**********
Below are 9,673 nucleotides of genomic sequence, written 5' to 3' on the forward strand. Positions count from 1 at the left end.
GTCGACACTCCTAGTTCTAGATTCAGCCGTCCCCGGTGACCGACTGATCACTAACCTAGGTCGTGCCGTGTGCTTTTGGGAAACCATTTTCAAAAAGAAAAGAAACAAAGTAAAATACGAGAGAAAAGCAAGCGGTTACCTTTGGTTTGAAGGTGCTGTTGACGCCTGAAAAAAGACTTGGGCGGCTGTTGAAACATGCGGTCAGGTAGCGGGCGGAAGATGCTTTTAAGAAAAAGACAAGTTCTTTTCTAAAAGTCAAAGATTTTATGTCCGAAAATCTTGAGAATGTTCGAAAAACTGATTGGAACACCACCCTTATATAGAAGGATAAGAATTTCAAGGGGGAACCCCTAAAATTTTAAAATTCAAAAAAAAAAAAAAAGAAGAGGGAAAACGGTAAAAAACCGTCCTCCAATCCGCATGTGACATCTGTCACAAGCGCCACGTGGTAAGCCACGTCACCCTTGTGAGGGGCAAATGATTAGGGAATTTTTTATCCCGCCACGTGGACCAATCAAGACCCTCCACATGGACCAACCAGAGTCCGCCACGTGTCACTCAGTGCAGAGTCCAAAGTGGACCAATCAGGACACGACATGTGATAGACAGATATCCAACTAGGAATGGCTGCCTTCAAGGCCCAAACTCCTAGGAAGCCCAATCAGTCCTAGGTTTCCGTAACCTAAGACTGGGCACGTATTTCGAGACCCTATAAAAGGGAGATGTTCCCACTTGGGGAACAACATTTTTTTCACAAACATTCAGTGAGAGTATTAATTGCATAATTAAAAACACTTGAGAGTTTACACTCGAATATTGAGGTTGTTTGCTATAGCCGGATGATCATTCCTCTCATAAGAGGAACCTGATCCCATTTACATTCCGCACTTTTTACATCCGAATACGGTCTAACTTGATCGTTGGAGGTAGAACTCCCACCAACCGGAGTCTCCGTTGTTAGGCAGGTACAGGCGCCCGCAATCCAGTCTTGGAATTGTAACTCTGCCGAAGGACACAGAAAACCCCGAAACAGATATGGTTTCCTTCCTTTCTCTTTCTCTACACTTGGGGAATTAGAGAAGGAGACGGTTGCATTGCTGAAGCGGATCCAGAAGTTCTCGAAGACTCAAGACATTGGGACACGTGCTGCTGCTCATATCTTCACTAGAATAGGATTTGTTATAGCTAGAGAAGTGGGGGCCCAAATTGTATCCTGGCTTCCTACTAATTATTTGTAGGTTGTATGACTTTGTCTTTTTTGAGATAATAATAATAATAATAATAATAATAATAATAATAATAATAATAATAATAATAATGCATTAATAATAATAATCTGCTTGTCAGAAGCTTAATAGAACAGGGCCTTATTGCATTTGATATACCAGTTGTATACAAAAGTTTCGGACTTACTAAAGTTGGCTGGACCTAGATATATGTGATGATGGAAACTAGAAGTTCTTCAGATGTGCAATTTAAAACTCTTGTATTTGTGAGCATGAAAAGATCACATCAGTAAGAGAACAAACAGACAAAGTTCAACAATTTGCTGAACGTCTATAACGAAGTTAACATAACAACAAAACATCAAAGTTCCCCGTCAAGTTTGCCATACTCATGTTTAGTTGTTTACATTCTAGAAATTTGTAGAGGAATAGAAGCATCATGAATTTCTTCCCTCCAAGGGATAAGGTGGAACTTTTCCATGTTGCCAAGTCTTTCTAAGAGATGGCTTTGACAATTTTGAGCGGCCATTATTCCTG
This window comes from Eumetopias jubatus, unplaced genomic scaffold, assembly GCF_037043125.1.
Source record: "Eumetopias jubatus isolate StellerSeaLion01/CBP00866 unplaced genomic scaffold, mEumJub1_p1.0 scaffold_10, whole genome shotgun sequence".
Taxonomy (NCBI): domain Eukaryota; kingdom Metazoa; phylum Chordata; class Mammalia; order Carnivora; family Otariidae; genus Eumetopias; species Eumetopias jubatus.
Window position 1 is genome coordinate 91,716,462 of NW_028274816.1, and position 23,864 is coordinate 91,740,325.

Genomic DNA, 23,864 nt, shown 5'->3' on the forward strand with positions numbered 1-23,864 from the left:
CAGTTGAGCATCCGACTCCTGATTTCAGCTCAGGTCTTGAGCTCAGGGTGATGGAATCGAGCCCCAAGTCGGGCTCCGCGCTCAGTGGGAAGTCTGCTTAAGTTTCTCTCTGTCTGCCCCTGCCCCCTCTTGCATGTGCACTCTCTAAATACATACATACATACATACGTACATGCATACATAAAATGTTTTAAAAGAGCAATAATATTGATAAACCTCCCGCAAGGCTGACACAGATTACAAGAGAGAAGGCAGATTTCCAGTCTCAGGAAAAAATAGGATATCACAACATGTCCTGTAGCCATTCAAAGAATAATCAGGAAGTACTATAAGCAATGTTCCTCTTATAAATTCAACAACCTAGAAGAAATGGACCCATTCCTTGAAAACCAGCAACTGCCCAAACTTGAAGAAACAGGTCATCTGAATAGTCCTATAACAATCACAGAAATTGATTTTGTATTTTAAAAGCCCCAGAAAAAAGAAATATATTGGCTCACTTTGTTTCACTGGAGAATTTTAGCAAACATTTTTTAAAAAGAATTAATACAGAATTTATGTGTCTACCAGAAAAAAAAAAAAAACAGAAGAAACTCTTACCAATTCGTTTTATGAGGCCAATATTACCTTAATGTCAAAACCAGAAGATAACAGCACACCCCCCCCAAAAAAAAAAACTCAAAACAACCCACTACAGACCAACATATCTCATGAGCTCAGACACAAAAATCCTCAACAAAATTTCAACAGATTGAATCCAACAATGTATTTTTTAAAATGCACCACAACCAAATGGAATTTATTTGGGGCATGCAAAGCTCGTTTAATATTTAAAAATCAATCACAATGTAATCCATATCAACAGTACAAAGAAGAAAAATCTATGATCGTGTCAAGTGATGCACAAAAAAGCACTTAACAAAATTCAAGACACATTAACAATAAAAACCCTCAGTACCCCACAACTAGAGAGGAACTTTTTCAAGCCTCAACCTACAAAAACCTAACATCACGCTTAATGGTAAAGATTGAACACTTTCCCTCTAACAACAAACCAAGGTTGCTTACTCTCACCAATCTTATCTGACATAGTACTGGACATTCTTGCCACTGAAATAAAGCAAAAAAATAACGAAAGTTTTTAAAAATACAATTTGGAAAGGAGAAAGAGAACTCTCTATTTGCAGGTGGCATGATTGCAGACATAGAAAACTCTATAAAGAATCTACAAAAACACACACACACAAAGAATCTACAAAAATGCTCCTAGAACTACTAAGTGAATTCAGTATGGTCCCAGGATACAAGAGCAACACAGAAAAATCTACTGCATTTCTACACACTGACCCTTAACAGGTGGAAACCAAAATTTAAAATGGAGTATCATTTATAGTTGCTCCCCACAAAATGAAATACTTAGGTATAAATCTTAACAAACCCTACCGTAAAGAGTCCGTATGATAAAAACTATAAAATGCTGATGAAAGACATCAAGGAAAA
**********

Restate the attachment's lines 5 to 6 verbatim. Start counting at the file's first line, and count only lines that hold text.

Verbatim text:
Taxonomy (NCBI): domain Eukaryota; kingdom Metazoa; phylum Chordata; class Mammalia; order Carnivora; family Otariidae; genus Eumetopias; species Eumetopias jubatus.
Window position 1 is genome coordinate 91,716,462 of NW_028274816.1, and position 23,864 is coordinate 91,740,325.